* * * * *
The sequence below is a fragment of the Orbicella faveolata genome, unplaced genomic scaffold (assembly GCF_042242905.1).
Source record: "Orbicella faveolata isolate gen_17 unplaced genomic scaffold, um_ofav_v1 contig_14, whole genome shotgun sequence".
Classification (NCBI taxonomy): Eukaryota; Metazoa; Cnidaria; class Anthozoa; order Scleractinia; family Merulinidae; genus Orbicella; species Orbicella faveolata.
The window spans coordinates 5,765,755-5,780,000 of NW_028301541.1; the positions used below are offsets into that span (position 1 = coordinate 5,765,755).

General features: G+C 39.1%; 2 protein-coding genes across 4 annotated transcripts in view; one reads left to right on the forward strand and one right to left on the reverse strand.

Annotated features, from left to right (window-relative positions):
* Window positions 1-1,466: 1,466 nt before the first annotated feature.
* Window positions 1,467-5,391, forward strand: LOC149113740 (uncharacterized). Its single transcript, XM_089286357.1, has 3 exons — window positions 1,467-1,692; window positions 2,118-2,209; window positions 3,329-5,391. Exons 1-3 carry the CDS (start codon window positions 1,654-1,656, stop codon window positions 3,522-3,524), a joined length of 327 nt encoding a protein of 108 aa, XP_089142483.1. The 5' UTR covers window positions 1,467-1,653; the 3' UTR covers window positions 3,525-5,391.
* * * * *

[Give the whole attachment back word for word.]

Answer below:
The sequence below is a fragment of the Orbicella faveolata genome, unplaced genomic scaffold (assembly GCF_042242905.1).
Source record: "Orbicella faveolata isolate gen_17 unplaced genomic scaffold, um_ofav_v1 contig_14, whole genome shotgun sequence".
Classification (NCBI taxonomy): Eukaryota; Metazoa; Cnidaria; class Anthozoa; order Scleractinia; family Merulinidae; genus Orbicella; species Orbicella faveolata.
The window spans coordinates 5,765,755-5,780,000 of NW_028301541.1; the positions used below are offsets into that span (position 1 = coordinate 5,765,755).

General features: G+C 39.1%; 2 protein-coding genes across 4 annotated transcripts in view; one reads left to right on the forward strand and one right to left on the reverse strand.

Annotated features, from left to right (window-relative positions):
* Window positions 1-1,466: 1,466 nt before the first annotated feature.
* Window positions 1,467-5,391, forward strand: LOC149113740 (uncharacterized). Its single transcript, XM_089286357.1, has 3 exons — window positions 1,467-1,692; window positions 2,118-2,209; window positions 3,329-5,391. Exons 1-3 carry the CDS (start codon window positions 1,654-1,656, stop codon window positions 3,522-3,524), a joined length of 327 nt encoding a protein of 108 aa, XP_089142483.1. The 5' UTR covers window positions 1,467-1,653; the 3' UTR covers window positions 3,525-5,391.